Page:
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What is an LTP train?
Long-Term Plan.

Those are the base timetables you publish twice a year, generally, sometimes referred to as WTT (Working TimeTable) trains.

Services then get altered nearer the time as required, usually referred to as STP (Short-Term Plan) trains, or VSTP (Very Short-Term Plan) trains, the latter usually no more than 24 hours ahead.
 

sheff1

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From a customer perspective it seems to me that Virgin at Glasgow Central are the 'worst' offenders here.

Yes, the passenger should not have been able to book a ticket for a non-existent train ... but after they had done so and presented themselves at GLC at the booked time, to be told by Virgin staff that the problem was "nothing to do with them" whilst also being told they could not travel with another TOC unless they purchased a new ticket (without, it would appear, any attempt to contact either Scotrail or LNER or, the second best option, directing the passenger to them) is very poor indeed.

The obvious solution would have been to get the passenger to Edinburgh on Scotrail where there would be plenty of trains onward to Peterborough - this would have not involved travel on any "other TOCs" as she was already booked with Scotrail & LNER.
 

bb21

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The obvious solution would have been to get the passenger to Edinburgh on Scotrail where there would be plenty of trains onward to Peterborough - this would have not involved travel on any "other TOCs" as she was already booked with Scotrail & LNER.
To me, the most obvious solution if staff had no authority for getting the customer a taxi to Edinburgh or any luck getting through to LNER, given the likely timings, is a word with the guard on the 0747 CrossCountry service, to convey the customer to either Edinburgh or, better, York.

Yes there is a possibility the guard may say no, but once explained I would imagine most guards would be happy to help out. To not even suggest that possibility to the customer is mind-boggling imo.
 

robbeech

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Thankyou for all of the replies, all of which essentially backup my views.

She is travelling by car tomorrow night (overnight) back from Ayr to Peterborough, LNER won’t allow travel on the (probably) running 0648 3/1/19 and Scotrail won’t allow travel on the 0513 3/1/19 anyway as the ticket is nog for that date. Their attitude appears to be (though they haven’t worded it like it) ‘because the trains don’t exist you have to get a refund and buy a new ticket’. Of course, an FOS is over 3 times the price.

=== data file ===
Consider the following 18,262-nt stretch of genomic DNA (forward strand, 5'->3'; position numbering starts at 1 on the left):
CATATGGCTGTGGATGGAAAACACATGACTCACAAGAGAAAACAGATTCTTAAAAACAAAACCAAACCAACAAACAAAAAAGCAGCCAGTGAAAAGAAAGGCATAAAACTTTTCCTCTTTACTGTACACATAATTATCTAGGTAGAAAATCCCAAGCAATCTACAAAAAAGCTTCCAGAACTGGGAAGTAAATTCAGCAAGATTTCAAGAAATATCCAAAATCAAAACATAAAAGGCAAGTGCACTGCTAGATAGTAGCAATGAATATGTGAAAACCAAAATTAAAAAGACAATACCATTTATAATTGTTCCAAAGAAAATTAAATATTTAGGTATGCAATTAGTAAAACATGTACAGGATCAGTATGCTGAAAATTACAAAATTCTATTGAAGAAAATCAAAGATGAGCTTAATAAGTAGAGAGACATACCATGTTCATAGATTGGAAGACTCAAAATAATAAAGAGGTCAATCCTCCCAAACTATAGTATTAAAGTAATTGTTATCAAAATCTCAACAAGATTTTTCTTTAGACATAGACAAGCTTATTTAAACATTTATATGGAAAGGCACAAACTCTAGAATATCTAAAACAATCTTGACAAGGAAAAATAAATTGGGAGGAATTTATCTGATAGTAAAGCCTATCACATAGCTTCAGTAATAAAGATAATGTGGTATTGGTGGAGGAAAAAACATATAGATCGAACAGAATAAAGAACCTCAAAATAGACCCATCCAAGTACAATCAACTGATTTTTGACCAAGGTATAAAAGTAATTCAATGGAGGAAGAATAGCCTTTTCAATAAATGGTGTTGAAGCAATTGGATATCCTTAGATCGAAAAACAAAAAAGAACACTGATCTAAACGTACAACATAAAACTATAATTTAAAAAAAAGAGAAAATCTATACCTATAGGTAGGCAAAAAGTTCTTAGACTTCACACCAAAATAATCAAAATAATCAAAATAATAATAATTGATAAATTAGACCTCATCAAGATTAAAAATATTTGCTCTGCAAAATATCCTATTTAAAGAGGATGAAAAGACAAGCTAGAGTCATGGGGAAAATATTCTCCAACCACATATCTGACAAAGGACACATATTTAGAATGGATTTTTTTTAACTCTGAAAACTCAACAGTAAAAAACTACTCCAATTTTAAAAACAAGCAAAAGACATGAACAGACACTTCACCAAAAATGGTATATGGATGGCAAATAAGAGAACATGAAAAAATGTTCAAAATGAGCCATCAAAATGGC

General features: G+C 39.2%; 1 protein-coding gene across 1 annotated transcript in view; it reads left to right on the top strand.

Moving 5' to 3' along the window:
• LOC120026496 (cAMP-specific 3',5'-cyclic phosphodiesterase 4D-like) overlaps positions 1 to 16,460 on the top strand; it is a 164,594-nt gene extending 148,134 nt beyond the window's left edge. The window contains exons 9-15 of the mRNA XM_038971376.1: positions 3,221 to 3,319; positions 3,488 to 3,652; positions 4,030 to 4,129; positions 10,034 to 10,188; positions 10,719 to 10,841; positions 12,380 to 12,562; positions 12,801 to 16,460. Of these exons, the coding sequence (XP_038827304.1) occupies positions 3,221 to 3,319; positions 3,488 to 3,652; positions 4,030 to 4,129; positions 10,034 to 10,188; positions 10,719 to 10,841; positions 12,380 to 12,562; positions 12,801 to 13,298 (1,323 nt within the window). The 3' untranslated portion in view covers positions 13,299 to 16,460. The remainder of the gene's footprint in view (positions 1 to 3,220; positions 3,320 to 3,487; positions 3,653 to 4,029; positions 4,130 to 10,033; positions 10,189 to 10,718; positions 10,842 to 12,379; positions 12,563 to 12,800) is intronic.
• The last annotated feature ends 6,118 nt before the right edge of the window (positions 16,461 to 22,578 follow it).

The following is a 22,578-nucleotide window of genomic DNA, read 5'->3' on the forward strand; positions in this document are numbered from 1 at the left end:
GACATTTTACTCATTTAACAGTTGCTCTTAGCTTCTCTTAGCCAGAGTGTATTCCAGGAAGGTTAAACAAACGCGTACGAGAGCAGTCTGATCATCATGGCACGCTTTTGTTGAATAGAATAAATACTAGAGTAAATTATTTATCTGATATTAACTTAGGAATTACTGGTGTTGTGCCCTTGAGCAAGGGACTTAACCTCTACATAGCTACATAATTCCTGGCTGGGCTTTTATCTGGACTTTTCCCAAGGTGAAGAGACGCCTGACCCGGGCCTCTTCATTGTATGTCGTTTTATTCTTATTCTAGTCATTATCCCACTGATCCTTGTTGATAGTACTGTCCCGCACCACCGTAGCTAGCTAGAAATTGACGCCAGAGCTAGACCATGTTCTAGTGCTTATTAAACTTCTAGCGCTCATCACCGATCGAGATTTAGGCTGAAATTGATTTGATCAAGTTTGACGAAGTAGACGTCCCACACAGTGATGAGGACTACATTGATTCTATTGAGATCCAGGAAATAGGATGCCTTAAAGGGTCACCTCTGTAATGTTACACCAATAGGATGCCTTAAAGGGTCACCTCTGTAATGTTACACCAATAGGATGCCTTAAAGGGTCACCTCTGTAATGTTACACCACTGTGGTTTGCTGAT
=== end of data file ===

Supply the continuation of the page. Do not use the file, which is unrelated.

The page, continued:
Photos exist of the glc departure boards and I can confirm that the 0648 was not displayed at all as a train or bus. I have no reason to consider that ‘BG’ would give out incorrect advice about the bus details but that whole situation was incredibly strange.

I will politely write separately on her behalf / draft a series of letters for her to send to all of the people involved and her MP and the ORR (not that she’s incapable of writing letters you understand) and see what each of them say.

Overall it’s a very disappointing display of customer service from pretty much everyone involved.

but I am posting for the possible future benefit of others ......
.... train services in Scotland always start later than normal on 2nd Jan. Anyone managing to purchase a ticket in advance for a Scotrail train supposedly leaving at 0513 on 2nd Jan should be looking to check nearer the date. Scotrail confirmed on their website on 16th November the times of the first trains on each route.
My opinion on this is (likely the same as yours) if they are always starting later on 2nd Jan why would they EVER be in the timetable to start with ? I use trains frequently and consider my knowledge of them to be above average and whilst I know 2nd Jan is a bank holiday in Scotland I’m not aware that they start really late on that day. As someone who sadly (but often usefully) has less trust in the railway than most I would have checked nearer the time anyway but why would the average infrequent rail user do that. Infact when we met in the pub a few weeks ago* she told me exactly what trains she was getting and neither rang any alarm bells.

*certainly by this date the Scot Rail wouldn’t have been in the timetable but again, why would you question it?
 

Hadders

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LNER won’t allow travel on the (probably) running 0648 3/1/19
That really is quite disgraceful considering the circumstances. Although too late for travel today one would hope that given senior management from LNER read this forum they get in touch with the passenger and do the right thing.

The press would have a field day.
 

Bletchleyite

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That really is quite disgraceful considering the circumstances.
Her train from Glasgow was cancelled (it doesn't matter when or why, it was cancelled). She is entitled to travel on the next available train of the same TOC, which is the 0648 this morning. Technically, as an overnight wait was involved, hotel accommodation should have been provided in Glasgow. This seems to me to be completely obvious within the terms and conditions of the ticket and the NRCoT. LNER are completely in the wrong here.

The "stuff you, have a refund of your 50p and pay us £100" thing is rather Ryanair. LNER surely don't want to be associated with that mob.

I think this rather shows that re-renationalising LNER doesn't remove the VTEC attitude problems and turn them back into the old East Coast, sadly.
 

BanburyBlue

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Surely the big failure here is the lack of notification of the change of service. Accepting that the Trainline sold a ticket in good faith, once it became known that the booked train no longer existed, the Trainline should have contacted all customers they had sold tickets to so they could 're-arrange' their journeys. Obviously this should apply to all TOCs/Travel Agents who sold tickets on this service.